2. The owners of these bungalows claimed that they were not only owners of the buildings, but were also interested in the sites of the buildings. The Allahabad Bank claimed that they were permanent lessees, whereas the other owners claimed that they were either perpetual tenants or licensees under a license which could not be revoked. However it is clear that all the four owners of the bungalows claimed to be interested not only in the buildings but in the land forming the site of the buildings. In due course four cases were registered before the Collector and on 5th March 1934 the Collector gave his awards. The Collector held that the sites of these bungalows belonged to the-Government and that the owners of the-bungalows had no interest whatsoever in. the land. Accordingly they were awarded no compensation for the land. They were-admittedly the owners of the buildings and varying sums were awarded to the four owners.

3. The owners being dissatisfied with the awards of the Collector applied for references; to the learned District Judge under Section 18, Land Acquisition Act, 1894, and in these-references the four owners make it clear that they were claiming an interest in the land as opposed to the buildings and that they wore aggrieved by the fact that the Collector had not awarded them any compensation in respect of their alleged interest in the land. In due course the matters came before the learned District Judge who disposed of the four cases in one judgment. All the parties agreed that the learned District Judge had jurisdiction to deal with the references, but the learned District Judge has rightly pointed out that jurisdiction could not be given to him by consent of the parties. He considered the question of jurisdiction and eventually held that as the Government in effect acquired only the buildings and not the land forming the site of the buildings the references to the learned District Judge were not competent and accordingly he had no jurisdiction to entertain them. He therefore directed that the references should be returned, and it is against that judgment that the present appeals have been brought.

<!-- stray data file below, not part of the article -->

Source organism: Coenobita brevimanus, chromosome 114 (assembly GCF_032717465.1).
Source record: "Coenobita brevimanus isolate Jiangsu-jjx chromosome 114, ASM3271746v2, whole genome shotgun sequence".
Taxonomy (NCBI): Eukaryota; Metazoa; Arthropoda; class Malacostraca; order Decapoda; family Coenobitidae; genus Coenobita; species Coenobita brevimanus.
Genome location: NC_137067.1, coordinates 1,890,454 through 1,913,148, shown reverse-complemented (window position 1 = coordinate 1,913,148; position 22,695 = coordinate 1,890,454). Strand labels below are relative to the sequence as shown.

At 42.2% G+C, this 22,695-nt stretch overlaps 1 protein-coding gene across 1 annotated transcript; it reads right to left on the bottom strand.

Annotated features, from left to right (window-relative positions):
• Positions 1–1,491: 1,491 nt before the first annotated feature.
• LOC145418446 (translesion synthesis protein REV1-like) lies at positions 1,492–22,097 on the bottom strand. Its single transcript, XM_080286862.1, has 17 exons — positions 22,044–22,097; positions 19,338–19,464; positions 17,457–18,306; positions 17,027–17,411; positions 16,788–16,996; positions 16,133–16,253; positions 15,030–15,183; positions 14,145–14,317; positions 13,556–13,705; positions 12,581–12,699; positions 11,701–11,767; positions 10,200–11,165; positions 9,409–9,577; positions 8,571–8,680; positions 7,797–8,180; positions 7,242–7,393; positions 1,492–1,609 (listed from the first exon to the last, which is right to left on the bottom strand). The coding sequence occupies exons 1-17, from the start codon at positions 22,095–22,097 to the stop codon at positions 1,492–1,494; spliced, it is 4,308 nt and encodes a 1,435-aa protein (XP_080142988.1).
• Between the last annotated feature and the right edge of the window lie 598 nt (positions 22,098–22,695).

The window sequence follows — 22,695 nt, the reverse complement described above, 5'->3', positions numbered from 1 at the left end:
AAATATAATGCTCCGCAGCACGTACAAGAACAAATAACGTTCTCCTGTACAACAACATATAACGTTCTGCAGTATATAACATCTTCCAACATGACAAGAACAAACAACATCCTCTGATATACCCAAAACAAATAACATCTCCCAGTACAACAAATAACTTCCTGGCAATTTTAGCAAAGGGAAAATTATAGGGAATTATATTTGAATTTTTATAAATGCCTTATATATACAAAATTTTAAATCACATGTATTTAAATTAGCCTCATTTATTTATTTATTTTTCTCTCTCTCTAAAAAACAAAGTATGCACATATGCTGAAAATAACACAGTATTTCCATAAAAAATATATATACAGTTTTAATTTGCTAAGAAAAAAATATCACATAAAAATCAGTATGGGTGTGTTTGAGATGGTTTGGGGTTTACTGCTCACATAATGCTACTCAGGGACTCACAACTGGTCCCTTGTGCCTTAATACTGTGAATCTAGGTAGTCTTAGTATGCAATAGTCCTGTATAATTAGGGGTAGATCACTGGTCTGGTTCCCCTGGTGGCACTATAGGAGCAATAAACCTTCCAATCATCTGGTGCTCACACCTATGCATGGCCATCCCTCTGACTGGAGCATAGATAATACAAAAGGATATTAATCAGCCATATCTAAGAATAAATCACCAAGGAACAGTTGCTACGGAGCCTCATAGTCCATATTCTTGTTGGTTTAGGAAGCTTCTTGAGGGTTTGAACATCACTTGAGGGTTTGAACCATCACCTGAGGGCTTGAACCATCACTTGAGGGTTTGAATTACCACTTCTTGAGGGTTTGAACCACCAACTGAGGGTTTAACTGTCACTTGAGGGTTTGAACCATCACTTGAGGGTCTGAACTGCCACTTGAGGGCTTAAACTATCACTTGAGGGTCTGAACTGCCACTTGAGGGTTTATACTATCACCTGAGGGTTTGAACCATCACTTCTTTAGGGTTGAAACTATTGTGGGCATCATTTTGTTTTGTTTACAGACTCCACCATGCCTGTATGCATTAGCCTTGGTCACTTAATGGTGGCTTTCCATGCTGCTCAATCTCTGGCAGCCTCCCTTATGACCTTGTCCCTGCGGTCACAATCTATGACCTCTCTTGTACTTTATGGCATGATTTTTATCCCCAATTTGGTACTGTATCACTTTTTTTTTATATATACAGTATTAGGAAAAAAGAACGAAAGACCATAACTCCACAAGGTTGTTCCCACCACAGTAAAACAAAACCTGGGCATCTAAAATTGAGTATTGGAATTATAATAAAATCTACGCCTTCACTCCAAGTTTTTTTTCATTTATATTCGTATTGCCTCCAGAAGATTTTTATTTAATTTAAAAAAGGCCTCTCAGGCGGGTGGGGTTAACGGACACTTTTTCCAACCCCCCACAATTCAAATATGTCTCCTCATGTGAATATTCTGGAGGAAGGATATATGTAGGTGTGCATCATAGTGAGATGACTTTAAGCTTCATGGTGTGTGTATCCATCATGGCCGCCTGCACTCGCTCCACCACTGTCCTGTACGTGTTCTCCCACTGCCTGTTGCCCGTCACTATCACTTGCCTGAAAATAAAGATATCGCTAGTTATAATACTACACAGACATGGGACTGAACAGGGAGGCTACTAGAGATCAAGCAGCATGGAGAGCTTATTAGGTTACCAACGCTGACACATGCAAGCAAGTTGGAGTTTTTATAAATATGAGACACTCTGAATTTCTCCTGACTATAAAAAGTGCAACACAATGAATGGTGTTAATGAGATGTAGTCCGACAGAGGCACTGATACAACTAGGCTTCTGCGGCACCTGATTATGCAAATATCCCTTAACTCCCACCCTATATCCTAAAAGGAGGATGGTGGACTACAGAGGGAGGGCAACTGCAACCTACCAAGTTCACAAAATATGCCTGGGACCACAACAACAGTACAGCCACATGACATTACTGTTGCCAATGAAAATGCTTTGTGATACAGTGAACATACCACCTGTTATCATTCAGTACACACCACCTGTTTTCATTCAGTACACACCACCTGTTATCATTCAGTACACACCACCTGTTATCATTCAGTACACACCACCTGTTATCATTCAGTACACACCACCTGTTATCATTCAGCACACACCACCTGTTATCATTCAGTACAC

4. A preliminary objection was taken by Mr. Piare Lal Banerji on behalf of the respondents that no appeal lay in these cases and Mr. Dar on behalf of the Secretary of State for India in Council has to concede that such is the case. The matter is concluded by a Pull Bench decision of this Court, namely Makhan Lal v. Secretary of State : AIR1934All260 Mr. Dar however asks us to treat these appeals as applications in revision and Mr. Piare Lal Banerji on behalf of the respondents has no objection to such a course being followed. In Makhan Lal v. Secretary of State : AIR1934All260 , to which we have referred, the Full Bench treated the appeal as a revision and we therefore entertain these proceedings not as appeals but as applications in revision. It has been strongly urged by Mr. Dar on behalf of the appellant that the learned District Judge had jurisdiction to entertain these references and he places great reliance upon the Full Bench case in 56 All 6561 to which we have already referred. In that case the Local Government decided to acquire a piece of land, which was described in the notification as situate in District Cawnpore, Pargana Cawnporo, village Civil Lines, area 2 acres and odd, with buildings thereon, for purposes of extending the G.N.K. School, Cawnpore. In the notification, in the remark column the following was stated: